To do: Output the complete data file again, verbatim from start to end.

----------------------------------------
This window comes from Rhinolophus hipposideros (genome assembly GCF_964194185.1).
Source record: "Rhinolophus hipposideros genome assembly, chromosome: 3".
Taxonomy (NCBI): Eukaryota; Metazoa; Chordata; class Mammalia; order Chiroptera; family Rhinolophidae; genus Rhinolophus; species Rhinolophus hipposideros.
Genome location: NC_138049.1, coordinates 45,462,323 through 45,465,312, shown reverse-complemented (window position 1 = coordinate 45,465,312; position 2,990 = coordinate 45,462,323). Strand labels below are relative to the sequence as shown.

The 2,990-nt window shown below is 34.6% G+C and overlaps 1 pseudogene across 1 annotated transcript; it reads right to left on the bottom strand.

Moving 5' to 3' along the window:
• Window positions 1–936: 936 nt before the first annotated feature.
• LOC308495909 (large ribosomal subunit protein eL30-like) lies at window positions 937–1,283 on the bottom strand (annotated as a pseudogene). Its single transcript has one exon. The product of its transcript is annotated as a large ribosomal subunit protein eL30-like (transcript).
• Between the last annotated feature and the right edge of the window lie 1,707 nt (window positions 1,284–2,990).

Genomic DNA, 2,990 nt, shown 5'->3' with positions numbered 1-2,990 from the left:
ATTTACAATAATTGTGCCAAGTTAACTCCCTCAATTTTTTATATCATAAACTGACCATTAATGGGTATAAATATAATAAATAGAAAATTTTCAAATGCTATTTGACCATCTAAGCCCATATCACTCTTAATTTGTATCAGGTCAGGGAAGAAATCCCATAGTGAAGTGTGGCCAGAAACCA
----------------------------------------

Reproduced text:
This window comes from Rhinolophus hipposideros (genome assembly GCF_964194185.1).
Source record: "Rhinolophus hipposideros genome assembly, chromosome: 3".
Taxonomy (NCBI): Eukaryota; Metazoa; Chordata; class Mammalia; order Chiroptera; family Rhinolophidae; genus Rhinolophus; species Rhinolophus hipposideros.
Genome location: NC_138049.1, coordinates 45,462,323 through 45,465,312, shown reverse-complemented (window position 1 = coordinate 45,465,312; position 2,990 = coordinate 45,462,323). Strand labels below are relative to the sequence as shown.

The 2,990-nt window shown below is 34.6% G+C and overlaps 1 pseudogene across 1 annotated transcript; it reads right to left on the bottom strand.

Moving 5' to 3' along the window:
• Window positions 1–936: 936 nt before the first annotated feature.
• LOC308495909 (large ribosomal subunit protein eL30-like) lies at window positions 937–1,283 on the bottom strand (annotated as a pseudogene). Its single transcript has one exon. The product of its transcript is annotated as a large ribosomal subunit protein eL30-like (transcript).
• Between the last annotated feature and the right edge of the window lie 1,707 nt (window positions 1,284–2,990).

Genomic DNA, 2,990 nt, shown 5'->3' with positions numbered 1-2,990 from the left:
ATTTACAATAATTGTGCCAAGTTAACTCCCTCAATTTTTTATATCATAAACTGACCATTAATGGGTATAAATATAATAAATAGAAAATTTTCAAATGCTATTTGACCATCTAAGCCCATATCACTCTTAATTTGTATCAGGTCAGGGAAGAAATCCCATAGTGAAGTGTGGCCAGAAACCA